These Ash Wednesday services in Protestant churches were powerful, meaningful, and liberating. In each of them, at some point, there would be a large urn in the front of the chancel, and at some point in the service, people would come forward, and place a small piece of paper in the urn, on which they had drawn a symbol, or written a word, and the paper was dropped in the urn as a symbolic act of releasing whatever was written on the paper. More often than not, this was a kinesthetic act or turning loose, and what was drawn or written reflected what was holding the person back from giving themselves fully to God, or some habitual sin that they could not walk away from.

The act was powerful, made even more so by the burning of the pieces of paper, symbolically burning what held one back from God. After that, the sign of the cross would be placed on everyone’s forehead, to remind them that they have been sealed by God’s grace.

So it came as a surprise to me that when my family moved to Pascagoula, this coastal community in a largely Roman Catholic-influenced culture, there was no Ash Wednesday service. Maybe it was a reaction against the prevailing culture, or something else, but I was surprised to find there was not tradition.

So I started one.

The first year, the service was well attended, and we followed the practice of writing something on paper, dropping it in an urn, and burning it. But I made a critical error. I used blank index cards. They took forever to burn, and filled the Sanctuary with this noxious smoke that choked people, and left a lingering (unpleasant) scent for several days. Before that service was over, I knew what we needed to do.

“Theatrical flash paper,” I said to the chair of the Worship Committee. “That’s what we’ll use next year.”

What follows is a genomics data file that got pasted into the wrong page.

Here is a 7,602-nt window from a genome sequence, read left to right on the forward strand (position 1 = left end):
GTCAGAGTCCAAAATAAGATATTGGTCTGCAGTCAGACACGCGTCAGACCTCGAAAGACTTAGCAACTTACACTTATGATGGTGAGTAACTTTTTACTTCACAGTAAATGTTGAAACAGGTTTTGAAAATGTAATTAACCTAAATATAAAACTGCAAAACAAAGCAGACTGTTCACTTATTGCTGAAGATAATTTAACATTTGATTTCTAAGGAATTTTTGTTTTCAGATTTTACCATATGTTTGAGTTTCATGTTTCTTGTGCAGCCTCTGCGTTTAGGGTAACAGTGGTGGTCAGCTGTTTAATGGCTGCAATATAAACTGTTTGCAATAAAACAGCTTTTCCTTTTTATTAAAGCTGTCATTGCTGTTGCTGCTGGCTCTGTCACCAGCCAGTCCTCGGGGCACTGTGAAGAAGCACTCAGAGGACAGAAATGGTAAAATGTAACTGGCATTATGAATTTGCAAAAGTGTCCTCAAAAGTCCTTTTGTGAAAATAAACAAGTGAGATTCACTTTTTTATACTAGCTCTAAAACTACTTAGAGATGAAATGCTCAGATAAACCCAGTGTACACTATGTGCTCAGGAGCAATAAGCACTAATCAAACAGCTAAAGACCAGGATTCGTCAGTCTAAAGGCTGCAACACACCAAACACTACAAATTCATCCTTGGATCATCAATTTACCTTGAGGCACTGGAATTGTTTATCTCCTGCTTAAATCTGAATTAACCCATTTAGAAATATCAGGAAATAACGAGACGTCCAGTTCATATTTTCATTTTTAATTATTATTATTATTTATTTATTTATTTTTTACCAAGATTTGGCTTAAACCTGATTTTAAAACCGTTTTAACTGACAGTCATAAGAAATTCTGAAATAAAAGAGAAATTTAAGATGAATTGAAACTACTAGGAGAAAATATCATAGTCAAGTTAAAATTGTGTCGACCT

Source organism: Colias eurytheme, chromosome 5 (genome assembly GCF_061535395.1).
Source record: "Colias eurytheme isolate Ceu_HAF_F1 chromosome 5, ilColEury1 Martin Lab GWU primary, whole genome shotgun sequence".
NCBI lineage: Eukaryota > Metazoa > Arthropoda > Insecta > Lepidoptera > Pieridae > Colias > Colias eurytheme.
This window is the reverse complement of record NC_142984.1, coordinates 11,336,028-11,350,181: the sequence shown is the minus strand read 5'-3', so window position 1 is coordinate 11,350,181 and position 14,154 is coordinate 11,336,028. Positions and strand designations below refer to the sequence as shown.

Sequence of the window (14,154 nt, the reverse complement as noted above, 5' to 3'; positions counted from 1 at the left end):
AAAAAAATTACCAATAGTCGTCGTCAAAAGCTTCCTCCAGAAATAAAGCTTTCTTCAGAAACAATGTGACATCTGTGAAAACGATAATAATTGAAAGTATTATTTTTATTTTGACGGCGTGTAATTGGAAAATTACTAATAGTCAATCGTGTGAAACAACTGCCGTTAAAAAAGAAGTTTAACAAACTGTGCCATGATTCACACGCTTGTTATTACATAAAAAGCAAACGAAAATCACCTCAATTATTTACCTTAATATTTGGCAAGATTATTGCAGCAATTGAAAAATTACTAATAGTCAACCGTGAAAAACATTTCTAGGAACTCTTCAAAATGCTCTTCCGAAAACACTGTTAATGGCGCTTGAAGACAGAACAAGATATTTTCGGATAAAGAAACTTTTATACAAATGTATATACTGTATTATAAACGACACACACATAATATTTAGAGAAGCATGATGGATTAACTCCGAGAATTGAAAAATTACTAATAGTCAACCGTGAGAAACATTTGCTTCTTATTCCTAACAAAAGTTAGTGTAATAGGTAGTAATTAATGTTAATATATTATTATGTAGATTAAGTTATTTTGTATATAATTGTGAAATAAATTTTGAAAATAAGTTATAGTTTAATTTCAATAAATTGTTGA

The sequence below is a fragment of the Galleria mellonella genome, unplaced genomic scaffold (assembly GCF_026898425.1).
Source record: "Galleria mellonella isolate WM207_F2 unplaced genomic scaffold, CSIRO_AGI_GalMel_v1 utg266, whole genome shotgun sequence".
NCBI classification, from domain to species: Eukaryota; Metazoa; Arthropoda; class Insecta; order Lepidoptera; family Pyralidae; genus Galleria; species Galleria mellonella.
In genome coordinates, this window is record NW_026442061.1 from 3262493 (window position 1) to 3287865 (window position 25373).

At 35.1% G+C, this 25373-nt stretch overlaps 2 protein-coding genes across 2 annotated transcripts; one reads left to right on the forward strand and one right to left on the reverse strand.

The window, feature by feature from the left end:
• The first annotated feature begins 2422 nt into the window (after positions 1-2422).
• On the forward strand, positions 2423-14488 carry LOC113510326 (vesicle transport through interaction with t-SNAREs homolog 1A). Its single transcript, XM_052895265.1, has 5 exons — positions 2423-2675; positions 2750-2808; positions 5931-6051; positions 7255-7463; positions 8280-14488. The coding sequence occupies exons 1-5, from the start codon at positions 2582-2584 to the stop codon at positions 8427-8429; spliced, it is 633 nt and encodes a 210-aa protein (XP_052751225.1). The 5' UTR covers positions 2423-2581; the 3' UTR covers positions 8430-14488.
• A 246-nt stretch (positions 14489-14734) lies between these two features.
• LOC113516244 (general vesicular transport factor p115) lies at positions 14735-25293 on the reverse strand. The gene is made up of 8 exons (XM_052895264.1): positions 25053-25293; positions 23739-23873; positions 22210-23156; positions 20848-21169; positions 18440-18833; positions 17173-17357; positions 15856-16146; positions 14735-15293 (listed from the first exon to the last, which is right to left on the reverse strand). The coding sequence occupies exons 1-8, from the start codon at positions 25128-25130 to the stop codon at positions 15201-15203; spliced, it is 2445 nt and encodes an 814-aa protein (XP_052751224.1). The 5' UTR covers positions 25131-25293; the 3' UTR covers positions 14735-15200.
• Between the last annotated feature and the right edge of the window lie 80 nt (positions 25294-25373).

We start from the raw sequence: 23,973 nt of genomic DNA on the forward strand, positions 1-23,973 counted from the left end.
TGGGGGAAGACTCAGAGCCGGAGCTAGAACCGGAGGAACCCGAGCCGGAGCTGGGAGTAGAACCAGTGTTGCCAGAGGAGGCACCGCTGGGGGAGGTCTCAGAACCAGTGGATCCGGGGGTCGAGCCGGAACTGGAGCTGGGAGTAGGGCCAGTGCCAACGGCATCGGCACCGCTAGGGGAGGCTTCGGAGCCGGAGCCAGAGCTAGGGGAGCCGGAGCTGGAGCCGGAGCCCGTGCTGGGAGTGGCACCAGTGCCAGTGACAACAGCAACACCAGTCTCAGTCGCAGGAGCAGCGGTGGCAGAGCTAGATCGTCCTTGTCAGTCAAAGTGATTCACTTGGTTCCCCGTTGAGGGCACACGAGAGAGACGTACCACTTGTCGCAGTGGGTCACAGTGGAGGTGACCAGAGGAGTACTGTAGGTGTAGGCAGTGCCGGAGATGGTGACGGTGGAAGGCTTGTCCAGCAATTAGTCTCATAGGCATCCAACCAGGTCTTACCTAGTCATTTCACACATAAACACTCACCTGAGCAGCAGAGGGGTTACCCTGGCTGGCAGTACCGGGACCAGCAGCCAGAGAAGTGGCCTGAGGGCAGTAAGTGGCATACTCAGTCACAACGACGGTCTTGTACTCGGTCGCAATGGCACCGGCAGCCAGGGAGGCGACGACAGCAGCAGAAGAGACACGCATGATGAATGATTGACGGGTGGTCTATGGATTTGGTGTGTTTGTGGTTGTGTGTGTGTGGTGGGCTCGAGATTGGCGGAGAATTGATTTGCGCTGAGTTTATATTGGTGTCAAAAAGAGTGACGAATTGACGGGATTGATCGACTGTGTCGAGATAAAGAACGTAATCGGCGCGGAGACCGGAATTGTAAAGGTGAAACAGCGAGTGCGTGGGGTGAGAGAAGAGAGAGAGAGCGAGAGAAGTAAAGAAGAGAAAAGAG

And so we did. I located a source, bought some (it’s not cheap, and I was trying to do this inexpensively (because I’m a tight-fisted Scot Presbyterian), and practiced burning a small piece a few times to make sure it would work. Flash paper burns fast, leaving nothing—NOTHING—behind, It’s gone in a flash!

SO Ash Wednesday came around that year, and we had over a hundred people attend as I recall. We reached that point in the service when people were invited to bring their small pieces of paper forward and drop them in the urn. The lights of the Sanctuary were dimmed about 90%, leaving only a very little bit of light for folks to see and move around by.

I should add at this point that the urn we were using was really a brass flower container, maybe 18 inches tall, about five or so inches wide at the top, sloping down in a conical shape to a point at the bottom.

All of the lights in the church were out now, and I struck a match, and as I looked at the flame, right before I dropped it in the urn—with 100+ pieces of flash paper, remember—I thought, “You know, I’ve not done this with so much flash paper before; I don’t know what’s going to happen.” And I leaned back slightly, then dropped the match into the urn. I watched as for about two-tenths of a second, the paper started to burn away, when suddenly, kaWHOOSH!, there was this explosion of light as an intensely bright, incredibly hot ball of flame shot up out of that urn, into the air before it dissipated!